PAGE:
Facial reconstruction

Search LJMU Research Online

Browse Repository | Browse E-Theses

The impact of exercise-induced core body temperature elevations on coagulation responses.

Veltmeijer, MT, Eijsvogels, TM, Barteling, W, Verbeek-Knobbe, K, van Heerde, WL and Hopman, MT (2016) The impact of exercise-induced core body temperature elevations on coagulation responses. Journal of Science and Medicine in Sport. ISSN 1878-1861

WarningThere is a more recent version of this item available.
Veltmeijer JSAMS-5-Full Paper.pdf - Accepted Version
Available under License Creative Commons Attribution Non-commercial No Derivatives.

Download (254kB) | Preview


OBJECTIVES: Exercise induces changes in haemostatic parameters and core body temperature (CBT). We aimed to assess whether exercise-induced elevations in CBT induce pro-thrombotic changes in a dose-dependent manner. DESIGN: Observational study. METHODS: CBT and haemostatic responses were measured in 62 participants of a 15-km road race at baseline and immediately after finishing. As haemostasis assays are routinely performed at 37°C, we corrected the assay temperature for the individual's actual CBT at baseline and finish in a subgroup of n=25. RESULTS: All subjects (44±11 years, 69% male) completed the race at a speed of 12.1±1.8km/h. CBT increased significantly from 37.6±0.4°C to 39.4±0.8°C (p<0.001). Post-exercise, haemostatic activity was increased, as expressed by accelerated thrombin generation and an attenuated plasmin response. Synchronizing assay temperature to the subjects' actual CBT resulted in additional differences and stronger acceleration of thrombin generation parameters. CONCLUSIONS: This study demonstrates that exercise induces a prothrombotic state, which might be partially dependent on the magnitude of the exercise-induced CBT rise. Synchronizing the assay temperature to approximate the subject's CBT is essential to obtain more accurate insight in the haemostatic balance during thermoregulatory challenging situations. Finally, this study shows that short-lasting exposure to a CBT of 41.2°C does not result in clinical symptoms of severe coagulation. We therefore hypothesize that prolonged exposure to a high CBT or an individual-specific CBT threshold needs to be exceeded before derailment of the haemostatic balance occurs.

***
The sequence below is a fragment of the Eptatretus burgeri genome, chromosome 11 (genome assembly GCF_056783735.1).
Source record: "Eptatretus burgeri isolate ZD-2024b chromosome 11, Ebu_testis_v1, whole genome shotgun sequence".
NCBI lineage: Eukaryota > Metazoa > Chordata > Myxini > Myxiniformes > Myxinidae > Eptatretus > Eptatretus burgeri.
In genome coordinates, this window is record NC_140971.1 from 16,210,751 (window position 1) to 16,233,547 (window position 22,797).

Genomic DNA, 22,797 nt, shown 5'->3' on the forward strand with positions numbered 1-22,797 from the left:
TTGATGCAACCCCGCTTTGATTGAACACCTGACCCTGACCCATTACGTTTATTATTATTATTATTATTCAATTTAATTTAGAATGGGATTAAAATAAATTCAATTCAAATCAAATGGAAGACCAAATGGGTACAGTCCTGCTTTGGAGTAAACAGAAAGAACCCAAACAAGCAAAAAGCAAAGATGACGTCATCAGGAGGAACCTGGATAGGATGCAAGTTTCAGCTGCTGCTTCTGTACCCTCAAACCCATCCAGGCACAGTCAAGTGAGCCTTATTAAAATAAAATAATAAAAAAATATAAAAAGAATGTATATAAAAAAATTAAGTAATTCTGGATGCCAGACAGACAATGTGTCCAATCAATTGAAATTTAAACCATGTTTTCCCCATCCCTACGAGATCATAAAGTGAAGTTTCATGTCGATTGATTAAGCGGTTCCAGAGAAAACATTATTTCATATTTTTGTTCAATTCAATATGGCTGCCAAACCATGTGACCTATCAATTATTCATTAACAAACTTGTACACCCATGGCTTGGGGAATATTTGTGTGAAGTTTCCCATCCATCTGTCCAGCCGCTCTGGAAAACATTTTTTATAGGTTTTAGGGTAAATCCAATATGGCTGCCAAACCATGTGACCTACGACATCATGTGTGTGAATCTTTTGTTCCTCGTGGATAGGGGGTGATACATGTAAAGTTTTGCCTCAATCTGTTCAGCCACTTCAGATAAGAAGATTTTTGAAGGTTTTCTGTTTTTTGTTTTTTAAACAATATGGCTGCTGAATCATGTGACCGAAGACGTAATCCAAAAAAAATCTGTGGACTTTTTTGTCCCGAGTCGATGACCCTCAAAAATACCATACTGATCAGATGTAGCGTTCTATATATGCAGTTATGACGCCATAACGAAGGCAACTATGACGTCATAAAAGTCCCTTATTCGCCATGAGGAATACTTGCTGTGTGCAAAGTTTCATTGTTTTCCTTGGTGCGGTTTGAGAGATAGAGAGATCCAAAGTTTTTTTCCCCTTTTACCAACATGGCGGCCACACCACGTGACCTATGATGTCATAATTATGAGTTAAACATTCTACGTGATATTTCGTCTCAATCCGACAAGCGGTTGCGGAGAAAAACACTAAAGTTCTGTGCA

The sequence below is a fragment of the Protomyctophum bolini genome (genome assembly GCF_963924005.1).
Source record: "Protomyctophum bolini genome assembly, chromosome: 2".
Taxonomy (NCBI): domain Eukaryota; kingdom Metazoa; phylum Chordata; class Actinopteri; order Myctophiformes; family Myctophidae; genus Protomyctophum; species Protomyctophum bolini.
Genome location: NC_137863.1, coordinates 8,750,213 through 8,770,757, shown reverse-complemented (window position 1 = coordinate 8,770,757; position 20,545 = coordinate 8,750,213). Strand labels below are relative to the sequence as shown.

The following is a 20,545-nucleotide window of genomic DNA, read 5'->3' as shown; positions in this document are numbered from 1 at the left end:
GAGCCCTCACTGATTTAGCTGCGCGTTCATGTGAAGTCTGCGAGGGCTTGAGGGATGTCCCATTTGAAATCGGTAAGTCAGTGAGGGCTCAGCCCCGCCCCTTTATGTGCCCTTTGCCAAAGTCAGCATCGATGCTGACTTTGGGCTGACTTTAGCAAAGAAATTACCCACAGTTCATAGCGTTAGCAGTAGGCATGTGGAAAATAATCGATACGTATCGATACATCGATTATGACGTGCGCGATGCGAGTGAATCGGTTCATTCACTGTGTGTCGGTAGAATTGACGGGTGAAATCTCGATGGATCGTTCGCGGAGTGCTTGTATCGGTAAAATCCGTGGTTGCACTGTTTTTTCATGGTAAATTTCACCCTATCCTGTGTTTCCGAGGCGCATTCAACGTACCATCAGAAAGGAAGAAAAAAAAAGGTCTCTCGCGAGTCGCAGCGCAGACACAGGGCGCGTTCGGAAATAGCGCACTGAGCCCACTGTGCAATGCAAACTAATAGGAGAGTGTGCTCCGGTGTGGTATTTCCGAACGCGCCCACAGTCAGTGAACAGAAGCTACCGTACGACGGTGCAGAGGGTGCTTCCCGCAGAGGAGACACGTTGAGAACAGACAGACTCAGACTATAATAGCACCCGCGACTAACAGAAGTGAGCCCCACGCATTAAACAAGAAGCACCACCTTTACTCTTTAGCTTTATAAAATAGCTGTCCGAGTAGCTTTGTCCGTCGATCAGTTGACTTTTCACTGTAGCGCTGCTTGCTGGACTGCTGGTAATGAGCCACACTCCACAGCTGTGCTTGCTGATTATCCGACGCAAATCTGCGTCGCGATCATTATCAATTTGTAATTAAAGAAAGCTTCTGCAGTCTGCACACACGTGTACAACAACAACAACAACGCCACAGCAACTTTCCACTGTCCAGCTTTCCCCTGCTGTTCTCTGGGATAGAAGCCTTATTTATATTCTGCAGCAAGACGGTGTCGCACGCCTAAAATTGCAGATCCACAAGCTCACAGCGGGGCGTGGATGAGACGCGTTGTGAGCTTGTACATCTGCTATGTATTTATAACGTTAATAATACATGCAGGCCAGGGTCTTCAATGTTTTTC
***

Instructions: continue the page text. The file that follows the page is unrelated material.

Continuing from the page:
Item Type: Article
Uncontrolled Keywords: 1106 Human Movement And Sports Science, 1117 Public Health And Health Services
Subjects: R Medicine > RC Internal medicine > RC1200 Sports Medicine
Divisions: Sport & Exercise Sciences
Publisher: Elsevier
Related URLs:
Date Deposited: 05 Apr 2016 14:39
Last Modified: 04 Sep 2021 13:04
DOI or ID number: 10.1016/j.jsams.2016.01.007
URI: https://researchonline.ljmu.ac.uk/id/eprint/3388

Available Versions of this Item

View Item View Item